Let’s start with full disclosure. As an alum of the University of Georgia and a lifelong fan of the Bulldogs, I’ll be glued to my television this Saturday afternoon, pulling hard against the Crimson Tide.
But as someone who writes about leadership and management styles, I’ll also be watching the SEC championship game to see how Nick Saban, the University of Alabama’s coach, fares. In a game that will decide who faces off with Notre Dame in the National Championship game on January 7, Saturday’s matchup is like the BCS playoff come early. If Alabama wins and goes on to defeat Notre Dame in Miami, Saban will reach his third national title in four years—only the second college football coach since World War II to do so. He is the first coach ever to win national titles at two separate Division 1-A schools. It’s hard to argue with success.
What’s notable about Saban’s management style, especially among college coaches, is that he hasn’t done this by instituting gimmicky plays like the spread offense or the triple option. Rather, he puts to work what is known as “the Process,” his comprehensive, rigorous approach to focusing his players on execution rather than winning. In short, he tries to keep his team’s attention on the current play rather than the next game, this week’s test rather than passing the class, the game they’re playing rather the conference they want to win. Revered, widely copied and taken to hysterically hyperbolic heights—“we could even change ‘In God We Trust’ on our currency to ‘In the Process We Trust,’” wrote one sports columnist—the blueprint to Saban’s success may have been more dissected by business and sports publications than any current college coach.
For instance, he has been on the cover of Forbes. In September, Fortune Magazine ran a lengthy feature called the “Leadership Lessons of Nick Saban,” examining his coaching style with an implicit nod to what business leaders could learn. The article includes anecdotes not only of how Saban micromanages his players—he wants to know what each of them is doing in summer weight-training exercises “down to the specific lift and weight”—but also how he micromanages himself. Writer Brian O’Keefe reveals that Saban eats the same thing for lunch every day (a salad with cherry tomatoes, turkey slices and fat-free honey Dijon dressing) in order to help cut down on decisions and make his day more efficient. “When you have a system, you kind of get in a routine of what’s important,” Saban told Fortune. “And then you spend a lot more time on thinking of things that would make it better.”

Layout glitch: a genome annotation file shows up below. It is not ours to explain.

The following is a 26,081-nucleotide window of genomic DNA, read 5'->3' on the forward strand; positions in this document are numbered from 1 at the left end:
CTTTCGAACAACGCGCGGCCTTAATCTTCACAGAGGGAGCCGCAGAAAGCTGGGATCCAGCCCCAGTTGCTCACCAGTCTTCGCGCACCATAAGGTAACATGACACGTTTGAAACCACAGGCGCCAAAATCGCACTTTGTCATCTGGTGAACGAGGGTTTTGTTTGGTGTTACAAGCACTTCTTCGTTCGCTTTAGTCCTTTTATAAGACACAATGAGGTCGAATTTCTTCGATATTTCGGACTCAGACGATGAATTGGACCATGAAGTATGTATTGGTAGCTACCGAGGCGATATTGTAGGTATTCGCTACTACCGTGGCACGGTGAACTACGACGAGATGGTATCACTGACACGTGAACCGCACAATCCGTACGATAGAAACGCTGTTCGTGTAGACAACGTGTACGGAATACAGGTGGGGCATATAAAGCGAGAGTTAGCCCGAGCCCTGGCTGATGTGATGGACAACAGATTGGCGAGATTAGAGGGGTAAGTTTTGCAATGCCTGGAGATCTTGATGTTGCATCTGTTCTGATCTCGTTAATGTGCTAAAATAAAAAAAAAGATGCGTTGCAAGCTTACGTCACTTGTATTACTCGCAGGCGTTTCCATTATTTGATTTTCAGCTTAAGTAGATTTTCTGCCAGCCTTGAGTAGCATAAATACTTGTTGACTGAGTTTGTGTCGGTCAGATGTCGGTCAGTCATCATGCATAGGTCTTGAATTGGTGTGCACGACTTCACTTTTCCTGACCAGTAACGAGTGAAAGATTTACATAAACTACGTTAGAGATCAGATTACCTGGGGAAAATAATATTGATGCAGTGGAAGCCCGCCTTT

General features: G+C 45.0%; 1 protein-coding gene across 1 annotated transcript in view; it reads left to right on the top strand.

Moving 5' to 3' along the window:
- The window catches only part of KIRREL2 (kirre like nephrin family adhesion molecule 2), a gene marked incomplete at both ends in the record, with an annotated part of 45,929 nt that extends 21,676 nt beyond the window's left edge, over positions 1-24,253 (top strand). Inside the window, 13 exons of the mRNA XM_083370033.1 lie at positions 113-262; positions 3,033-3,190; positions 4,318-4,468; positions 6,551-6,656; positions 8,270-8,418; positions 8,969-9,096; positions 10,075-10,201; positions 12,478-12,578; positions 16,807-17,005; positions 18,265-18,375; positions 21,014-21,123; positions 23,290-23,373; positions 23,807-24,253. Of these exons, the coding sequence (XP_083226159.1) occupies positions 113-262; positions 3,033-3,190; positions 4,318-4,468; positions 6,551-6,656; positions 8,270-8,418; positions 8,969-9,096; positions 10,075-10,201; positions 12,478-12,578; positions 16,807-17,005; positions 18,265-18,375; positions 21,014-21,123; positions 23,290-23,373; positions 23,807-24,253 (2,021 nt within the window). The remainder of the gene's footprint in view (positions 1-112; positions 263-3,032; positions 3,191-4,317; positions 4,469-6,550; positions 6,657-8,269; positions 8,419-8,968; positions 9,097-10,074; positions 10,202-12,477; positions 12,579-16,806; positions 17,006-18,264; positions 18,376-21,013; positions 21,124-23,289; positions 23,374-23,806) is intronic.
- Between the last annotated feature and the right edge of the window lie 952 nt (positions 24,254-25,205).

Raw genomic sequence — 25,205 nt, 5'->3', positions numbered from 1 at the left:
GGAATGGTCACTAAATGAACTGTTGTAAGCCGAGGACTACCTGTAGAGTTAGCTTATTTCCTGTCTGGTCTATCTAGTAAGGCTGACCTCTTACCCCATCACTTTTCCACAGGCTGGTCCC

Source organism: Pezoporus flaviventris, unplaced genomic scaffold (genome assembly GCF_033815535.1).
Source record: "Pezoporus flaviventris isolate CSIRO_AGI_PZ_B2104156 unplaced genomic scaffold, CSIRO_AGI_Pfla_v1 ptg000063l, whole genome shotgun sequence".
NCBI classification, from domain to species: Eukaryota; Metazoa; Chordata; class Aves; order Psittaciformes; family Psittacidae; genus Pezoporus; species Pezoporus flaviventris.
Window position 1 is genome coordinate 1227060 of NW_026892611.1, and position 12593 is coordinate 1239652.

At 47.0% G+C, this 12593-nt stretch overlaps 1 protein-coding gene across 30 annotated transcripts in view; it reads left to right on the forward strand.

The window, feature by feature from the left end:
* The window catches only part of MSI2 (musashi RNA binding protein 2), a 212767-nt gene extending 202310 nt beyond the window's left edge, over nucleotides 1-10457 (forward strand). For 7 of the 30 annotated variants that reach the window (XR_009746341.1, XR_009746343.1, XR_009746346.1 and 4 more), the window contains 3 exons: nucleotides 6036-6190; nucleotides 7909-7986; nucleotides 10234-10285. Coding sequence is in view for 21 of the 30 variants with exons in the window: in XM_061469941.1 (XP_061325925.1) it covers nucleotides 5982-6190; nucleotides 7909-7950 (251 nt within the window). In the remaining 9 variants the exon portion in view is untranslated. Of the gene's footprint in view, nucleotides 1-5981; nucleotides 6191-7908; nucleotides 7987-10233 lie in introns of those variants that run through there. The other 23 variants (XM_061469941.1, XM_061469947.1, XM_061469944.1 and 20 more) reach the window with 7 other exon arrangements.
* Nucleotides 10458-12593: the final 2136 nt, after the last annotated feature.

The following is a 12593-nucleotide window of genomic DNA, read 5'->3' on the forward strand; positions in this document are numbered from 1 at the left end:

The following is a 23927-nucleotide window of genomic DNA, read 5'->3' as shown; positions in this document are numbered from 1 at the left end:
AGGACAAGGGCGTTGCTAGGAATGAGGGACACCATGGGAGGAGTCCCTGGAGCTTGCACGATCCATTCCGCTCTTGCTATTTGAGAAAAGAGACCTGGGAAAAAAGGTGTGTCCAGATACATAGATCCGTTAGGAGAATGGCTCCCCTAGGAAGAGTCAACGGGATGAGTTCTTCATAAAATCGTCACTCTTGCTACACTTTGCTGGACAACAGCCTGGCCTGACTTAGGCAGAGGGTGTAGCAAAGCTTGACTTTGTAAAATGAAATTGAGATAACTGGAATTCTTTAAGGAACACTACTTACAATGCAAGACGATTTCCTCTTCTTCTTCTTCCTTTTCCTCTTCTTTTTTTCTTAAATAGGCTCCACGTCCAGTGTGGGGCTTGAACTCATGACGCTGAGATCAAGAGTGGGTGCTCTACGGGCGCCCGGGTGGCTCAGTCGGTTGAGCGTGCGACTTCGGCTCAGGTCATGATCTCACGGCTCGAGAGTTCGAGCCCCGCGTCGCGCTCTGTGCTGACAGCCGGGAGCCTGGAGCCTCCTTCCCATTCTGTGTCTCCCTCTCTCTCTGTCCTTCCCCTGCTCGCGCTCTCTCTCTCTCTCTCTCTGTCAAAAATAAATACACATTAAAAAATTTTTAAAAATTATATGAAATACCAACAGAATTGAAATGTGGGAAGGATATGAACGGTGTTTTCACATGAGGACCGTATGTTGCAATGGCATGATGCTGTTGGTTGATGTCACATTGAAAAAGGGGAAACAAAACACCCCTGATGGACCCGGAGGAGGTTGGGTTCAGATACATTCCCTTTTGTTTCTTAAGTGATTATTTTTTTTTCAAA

Other profiles have drawn attention to how he tries to develop the whole player, bringing in sports psychologists, motivational speakers and a slew of academic advisers. When he was at LSU, where he also won a national title, he pushed to build a $15 million, 54,000-square-foot academic center, reports Sports Illustrated’s Andy Staples. At Alabama, he has hired leadership development coaches and holds weekly academic reviews, and the team’s graduation success rate is 75 percent, third in the SEC.
And when it comes to recruiting team members, many have highlighted how meticulous Saban is. Every day, reports a Wall Street Journal profile from August, Saban sets aside time for his assistant coaches to make phone calls about the country’s best prospects. No detail is spared: “If a lineman’s heels are raised when he is crouched in a stance, he is probably too inflexible for Alabama,” the same article states.
Of course, Saban has a huge budget and an envious array of resources at his disposal, leading a football program that brings in $124.5 million in revenue, according to USA Today. And some of the strategies Alabama has used have been targeted by the NCAA and criticized by opponents—from the controversial practice of “oversigning” recruits to the head coach making off-campus visits during the spring evaluation period (the rule banning the latter has been dubbed the “Saban rule”).
Still, “the Process” is a basic formula for leading any team: Focus relentlessly on recruiting the best people. Define exactly what the job is you want them to do. And then, push them to focus relentlessly on doing just that, rather than looking ahead to the win—or the next game. Don’t get me wrong: I’ll be pulling hard for the other team Saturday. But it’ll also be with a grudging respect for the coaching style of the man leading the team they face.
Jena McGregor is a columnist for the Washington Post’s On Leadership section.
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